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The Orbitofrontal Cortex, Regret and Decision Formation

Filed in Research News
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The study of decision making would be incomplete without consideration of the role of regret. A recent article seeks its place in the brain.

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The orbitofrontal cortex is a small area of the brain that is located just behind the eyes. It is involved in cognitive and affective functions such as assessing emotional significance of events, anticipating rewards and punishments, adjusting behaviors to adapt to changes in rule contingencies, and inhibiting inappropriate behaviors.

A recent article in Science discusses neural responses associated with regret in gambling tasks.


Facing the consequence of a decision we made can trigger emotions like satisfaction, relief, or regret, which reflect our assessment of what was gained as compared to what would have been gained by making a different decision. These emotions are mediated by a cognitive process known as counterfactual thinking. By manipulating a simple gambling task, we characterized a subjects choices in terms of their anticipated and actual emotional impact. Normal subjects reported emotional responses consistent with counterfactual thinking; they chose to minimize future regret and learned from their emotional experience. Patients with orbitofrontal cortical lesions, however, did not report regret or anticipate negative consequences of their choices. The orbitofrontal cortex has a fundamental role in mediating the experience of regret.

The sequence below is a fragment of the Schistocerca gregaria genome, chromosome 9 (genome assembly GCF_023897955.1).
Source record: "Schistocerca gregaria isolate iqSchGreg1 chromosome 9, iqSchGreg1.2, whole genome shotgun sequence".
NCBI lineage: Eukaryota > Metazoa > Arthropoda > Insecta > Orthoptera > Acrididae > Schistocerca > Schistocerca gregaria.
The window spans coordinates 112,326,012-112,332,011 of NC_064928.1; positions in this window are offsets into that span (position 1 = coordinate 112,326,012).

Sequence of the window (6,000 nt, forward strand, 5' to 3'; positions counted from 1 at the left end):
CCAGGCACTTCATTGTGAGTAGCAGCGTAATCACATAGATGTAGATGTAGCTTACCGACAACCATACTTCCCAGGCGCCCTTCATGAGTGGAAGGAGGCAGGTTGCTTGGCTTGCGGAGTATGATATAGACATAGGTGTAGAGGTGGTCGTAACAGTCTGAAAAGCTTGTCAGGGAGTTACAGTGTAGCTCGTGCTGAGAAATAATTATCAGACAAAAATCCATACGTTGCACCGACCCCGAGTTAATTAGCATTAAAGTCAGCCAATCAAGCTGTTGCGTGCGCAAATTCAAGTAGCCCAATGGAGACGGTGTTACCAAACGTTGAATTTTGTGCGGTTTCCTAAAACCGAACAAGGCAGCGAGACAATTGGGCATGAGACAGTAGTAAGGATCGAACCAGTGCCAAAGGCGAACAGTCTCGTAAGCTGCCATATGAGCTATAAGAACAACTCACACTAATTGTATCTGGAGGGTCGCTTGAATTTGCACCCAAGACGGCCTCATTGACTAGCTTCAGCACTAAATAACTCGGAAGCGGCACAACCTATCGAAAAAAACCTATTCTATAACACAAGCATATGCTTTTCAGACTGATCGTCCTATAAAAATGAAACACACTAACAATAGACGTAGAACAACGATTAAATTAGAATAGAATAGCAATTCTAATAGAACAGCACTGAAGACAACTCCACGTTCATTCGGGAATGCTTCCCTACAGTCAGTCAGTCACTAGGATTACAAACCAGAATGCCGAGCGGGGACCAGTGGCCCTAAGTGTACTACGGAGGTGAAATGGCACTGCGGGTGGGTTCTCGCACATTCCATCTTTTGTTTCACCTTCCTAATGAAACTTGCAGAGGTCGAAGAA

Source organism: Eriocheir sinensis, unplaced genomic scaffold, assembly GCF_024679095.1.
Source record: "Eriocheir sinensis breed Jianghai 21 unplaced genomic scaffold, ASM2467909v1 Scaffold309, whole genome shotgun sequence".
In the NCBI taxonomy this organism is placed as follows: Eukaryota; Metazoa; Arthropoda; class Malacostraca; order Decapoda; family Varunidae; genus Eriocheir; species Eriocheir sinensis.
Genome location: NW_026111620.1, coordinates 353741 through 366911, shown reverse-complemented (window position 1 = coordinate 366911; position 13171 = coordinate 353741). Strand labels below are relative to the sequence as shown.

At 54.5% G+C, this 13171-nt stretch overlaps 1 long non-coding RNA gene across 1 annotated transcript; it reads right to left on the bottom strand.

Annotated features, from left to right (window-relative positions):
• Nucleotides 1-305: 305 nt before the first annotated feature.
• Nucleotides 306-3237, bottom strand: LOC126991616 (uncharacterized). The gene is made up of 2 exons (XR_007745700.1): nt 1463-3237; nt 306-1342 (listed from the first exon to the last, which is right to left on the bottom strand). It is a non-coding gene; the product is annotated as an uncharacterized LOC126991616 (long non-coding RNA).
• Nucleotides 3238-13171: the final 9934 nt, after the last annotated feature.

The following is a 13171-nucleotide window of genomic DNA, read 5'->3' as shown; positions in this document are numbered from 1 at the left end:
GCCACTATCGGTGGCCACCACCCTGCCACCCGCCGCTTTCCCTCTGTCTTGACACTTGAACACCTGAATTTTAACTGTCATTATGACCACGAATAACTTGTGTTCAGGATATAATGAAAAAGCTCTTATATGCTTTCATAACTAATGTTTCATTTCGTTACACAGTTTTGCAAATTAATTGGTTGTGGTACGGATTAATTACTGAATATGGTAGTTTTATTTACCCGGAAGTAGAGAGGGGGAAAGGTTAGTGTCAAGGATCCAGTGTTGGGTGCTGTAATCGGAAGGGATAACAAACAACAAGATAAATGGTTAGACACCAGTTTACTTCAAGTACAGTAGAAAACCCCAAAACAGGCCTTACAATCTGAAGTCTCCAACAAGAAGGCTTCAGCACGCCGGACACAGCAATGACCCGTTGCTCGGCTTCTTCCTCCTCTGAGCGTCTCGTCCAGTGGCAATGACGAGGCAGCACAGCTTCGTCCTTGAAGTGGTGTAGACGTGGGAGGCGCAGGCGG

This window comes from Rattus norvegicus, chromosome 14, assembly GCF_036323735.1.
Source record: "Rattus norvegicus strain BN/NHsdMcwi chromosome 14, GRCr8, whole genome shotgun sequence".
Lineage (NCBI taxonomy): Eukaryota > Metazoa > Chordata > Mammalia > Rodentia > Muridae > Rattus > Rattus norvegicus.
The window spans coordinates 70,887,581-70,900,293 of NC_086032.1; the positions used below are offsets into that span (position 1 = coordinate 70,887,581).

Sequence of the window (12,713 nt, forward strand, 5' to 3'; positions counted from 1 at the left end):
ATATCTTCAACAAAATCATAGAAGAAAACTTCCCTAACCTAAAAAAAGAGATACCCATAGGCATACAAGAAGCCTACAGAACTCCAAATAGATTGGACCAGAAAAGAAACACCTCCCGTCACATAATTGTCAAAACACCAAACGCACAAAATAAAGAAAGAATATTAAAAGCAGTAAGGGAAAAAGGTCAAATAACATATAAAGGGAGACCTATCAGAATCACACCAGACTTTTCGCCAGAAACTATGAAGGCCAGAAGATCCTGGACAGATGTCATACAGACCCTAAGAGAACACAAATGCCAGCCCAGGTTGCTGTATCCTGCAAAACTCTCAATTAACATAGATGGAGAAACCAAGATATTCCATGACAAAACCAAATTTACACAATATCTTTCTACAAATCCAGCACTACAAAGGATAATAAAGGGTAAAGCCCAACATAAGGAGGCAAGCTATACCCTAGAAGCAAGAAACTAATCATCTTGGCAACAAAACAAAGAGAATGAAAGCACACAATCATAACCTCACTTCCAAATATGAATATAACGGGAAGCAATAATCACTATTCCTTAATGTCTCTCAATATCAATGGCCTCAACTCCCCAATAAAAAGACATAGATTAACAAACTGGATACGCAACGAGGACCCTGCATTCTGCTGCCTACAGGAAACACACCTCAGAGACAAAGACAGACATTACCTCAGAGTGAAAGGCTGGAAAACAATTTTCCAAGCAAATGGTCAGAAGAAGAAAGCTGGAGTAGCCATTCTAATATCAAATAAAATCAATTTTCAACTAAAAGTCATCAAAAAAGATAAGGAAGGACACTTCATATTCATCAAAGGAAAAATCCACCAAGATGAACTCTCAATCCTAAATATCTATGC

“Previous work implicating the orbitofrontal cortex in emotion-based decision making principally emphasized bottom-up influences of emotions on cortical decision processes. We propose a different role whereby the orbitofrontal cortex exerts a top-down modulation of emotions as a result of counterfactual thinking, after a decision has been made and its consequences can be evaluated. As shown by the model of choice, the feeling of responsibility for the negative result, i.e., regret, reinforces the decisional learning process. The orbitofrontal cortex integrates cognitive and emotional components of the entire process of decision making; its incorrect functioning determines the inability to generate specific emotions such as regret, which has a fundamental role in regulating individual and social behavior.”


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